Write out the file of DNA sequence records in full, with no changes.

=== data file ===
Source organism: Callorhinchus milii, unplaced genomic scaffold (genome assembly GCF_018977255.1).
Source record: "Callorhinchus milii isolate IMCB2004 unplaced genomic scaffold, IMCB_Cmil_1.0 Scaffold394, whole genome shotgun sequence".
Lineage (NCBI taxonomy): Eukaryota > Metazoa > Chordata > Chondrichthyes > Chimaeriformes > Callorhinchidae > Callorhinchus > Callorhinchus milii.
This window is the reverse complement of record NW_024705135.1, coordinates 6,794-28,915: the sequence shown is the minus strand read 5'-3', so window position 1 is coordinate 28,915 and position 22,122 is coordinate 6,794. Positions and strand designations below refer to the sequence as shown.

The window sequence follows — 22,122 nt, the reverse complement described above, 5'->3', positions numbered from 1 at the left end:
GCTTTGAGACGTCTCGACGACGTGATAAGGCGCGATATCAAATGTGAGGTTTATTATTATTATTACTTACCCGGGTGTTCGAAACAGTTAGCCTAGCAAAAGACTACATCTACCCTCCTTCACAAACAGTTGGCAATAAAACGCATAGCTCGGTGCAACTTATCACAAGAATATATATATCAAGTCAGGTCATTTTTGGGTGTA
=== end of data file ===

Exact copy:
Source organism: Callorhinchus milii, unplaced genomic scaffold (genome assembly GCF_018977255.1).
Source record: "Callorhinchus milii isolate IMCB2004 unplaced genomic scaffold, IMCB_Cmil_1.0 Scaffold394, whole genome shotgun sequence".
Lineage (NCBI taxonomy): Eukaryota > Metazoa > Chordata > Chondrichthyes > Chimaeriformes > Callorhinchidae > Callorhinchus > Callorhinchus milii.
This window is the reverse complement of record NW_024705135.1, coordinates 6,794-28,915: the sequence shown is the minus strand read 5'-3', so window position 1 is coordinate 28,915 and position 22,122 is coordinate 6,794. Positions and strand designations below refer to the sequence as shown.

The window sequence follows — 22,122 nt, the reverse complement described above, 5'->3', positions numbered from 1 at the left end:
GCTTTGAGACGTCTCGACGACGTGATAAGGCGCGATATCAAATGTGAGGTTTATTATTATTATTACTTACCCGGGTGTTCGAAACAGTTAGCCTAGCAAAAGACTACATCTACCCTCCTTCACAAACAGTTGGCAATAAAACGCATAGCTCGGTGCAACTTATCACAAGAATATATATATCAAGTCAGGTCATTTTTGGGTGTA